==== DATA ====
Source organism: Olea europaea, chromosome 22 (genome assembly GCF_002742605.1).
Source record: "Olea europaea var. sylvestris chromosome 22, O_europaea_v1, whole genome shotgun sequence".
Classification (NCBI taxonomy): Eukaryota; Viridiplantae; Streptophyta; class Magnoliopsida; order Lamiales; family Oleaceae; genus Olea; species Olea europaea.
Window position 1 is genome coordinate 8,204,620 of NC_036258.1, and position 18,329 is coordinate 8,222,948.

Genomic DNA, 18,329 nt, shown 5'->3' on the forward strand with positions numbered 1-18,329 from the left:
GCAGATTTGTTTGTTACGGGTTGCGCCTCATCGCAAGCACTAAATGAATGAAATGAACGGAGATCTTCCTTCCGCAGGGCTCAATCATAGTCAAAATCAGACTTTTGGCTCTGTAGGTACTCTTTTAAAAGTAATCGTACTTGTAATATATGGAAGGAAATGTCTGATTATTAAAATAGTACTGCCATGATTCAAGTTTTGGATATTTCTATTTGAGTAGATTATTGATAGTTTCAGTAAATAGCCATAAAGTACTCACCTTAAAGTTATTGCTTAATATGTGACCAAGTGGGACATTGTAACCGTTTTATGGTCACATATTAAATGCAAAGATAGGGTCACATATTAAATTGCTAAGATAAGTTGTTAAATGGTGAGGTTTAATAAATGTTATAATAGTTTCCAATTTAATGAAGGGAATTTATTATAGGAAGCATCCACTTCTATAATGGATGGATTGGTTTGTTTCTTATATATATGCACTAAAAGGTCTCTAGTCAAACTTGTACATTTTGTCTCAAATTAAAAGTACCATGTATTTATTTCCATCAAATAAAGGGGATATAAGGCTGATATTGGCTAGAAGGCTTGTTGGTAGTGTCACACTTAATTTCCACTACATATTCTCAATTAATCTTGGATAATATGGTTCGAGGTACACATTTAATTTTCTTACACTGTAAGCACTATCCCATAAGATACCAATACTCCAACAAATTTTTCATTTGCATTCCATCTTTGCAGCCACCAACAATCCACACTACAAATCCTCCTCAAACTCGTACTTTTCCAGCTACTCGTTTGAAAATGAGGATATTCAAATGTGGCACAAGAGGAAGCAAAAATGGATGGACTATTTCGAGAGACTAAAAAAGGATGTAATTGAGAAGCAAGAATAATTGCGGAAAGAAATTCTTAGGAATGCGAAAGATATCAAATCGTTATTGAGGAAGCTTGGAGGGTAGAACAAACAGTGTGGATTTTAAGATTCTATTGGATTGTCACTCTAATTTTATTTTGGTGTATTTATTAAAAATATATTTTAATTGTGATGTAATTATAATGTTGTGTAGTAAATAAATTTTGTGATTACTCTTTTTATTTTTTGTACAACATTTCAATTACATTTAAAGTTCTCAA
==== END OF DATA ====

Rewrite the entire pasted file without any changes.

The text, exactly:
Source organism: Olea europaea, chromosome 22 (genome assembly GCF_002742605.1).
Source record: "Olea europaea var. sylvestris chromosome 22, O_europaea_v1, whole genome shotgun sequence".
Classification (NCBI taxonomy): Eukaryota; Viridiplantae; Streptophyta; class Magnoliopsida; order Lamiales; family Oleaceae; genus Olea; species Olea europaea.
Window position 1 is genome coordinate 8,204,620 of NC_036258.1, and position 18,329 is coordinate 8,222,948.

Genomic DNA, 18,329 nt, shown 5'->3' on the forward strand with positions numbered 1-18,329 from the left:
GCAGATTTGTTTGTTACGGGTTGCGCCTCATCGCAAGCACTAAATGAATGAAATGAACGGAGATCTTCCTTCCGCAGGGCTCAATCATAGTCAAAATCAGACTTTTGGCTCTGTAGGTACTCTTTTAAAAGTAATCGTACTTGTAATATATGGAAGGAAATGTCTGATTATTAAAATAGTACTGCCATGATTCAAGTTTTGGATATTTCTATTTGAGTAGATTATTGATAGTTTCAGTAAATAGCCATAAAGTACTCACCTTAAAGTTATTGCTTAATATGTGACCAAGTGGGACATTGTAACCGTTTTATGGTCACATATTAAATGCAAAGATAGGGTCACATATTAAATTGCTAAGATAAGTTGTTAAATGGTGAGGTTTAATAAATGTTATAATAGTTTCCAATTTAATGAAGGGAATTTATTATAGGAAGCATCCACTTCTATAATGGATGGATTGGTTTGTTTCTTATATATATGCACTAAAAGGTCTCTAGTCAAACTTGTACATTTTGTCTCAAATTAAAAGTACCATGTATTTATTTCCATCAAATAAAGGGGATATAAGGCTGATATTGGCTAGAAGGCTTGTTGGTAGTGTCACACTTAATTTCCACTACATATTCTCAATTAATCTTGGATAATATGGTTCGAGGTACACATTTAATTTTCTTACACTGTAAGCACTATCCCATAAGATACCAATACTCCAACAAATTTTTCATTTGCATTCCATCTTTGCAGCCACCAACAATCCACACTACAAATCCTCCTCAAACTCGTACTTTTCCAGCTACTCGTTTGAAAATGAGGATATTCAAATGTGGCACAAGAGGAAGCAAAAATGGATGGACTATTTCGAGAGACTAAAAAAGGATGTAATTGAGAAGCAAGAATAATTGCGGAAAGAAATTCTTAGGAATGCGAAAGATATCAAATCGTTATTGAGGAAGCTTGGAGGGTAGAACAAACAGTGTGGATTTTAAGATTCTATTGGATTGTCACTCTAATTTTATTTTGGTGTATTTATTAAAAATATATTTTAATTGTGATGTAATTATAATGTTGTGTAGTAAATAAATTTTGTGATTACTCTTTTTATTTTTTGTACAACATTTCAATTACATTTAAAGTTCTCAA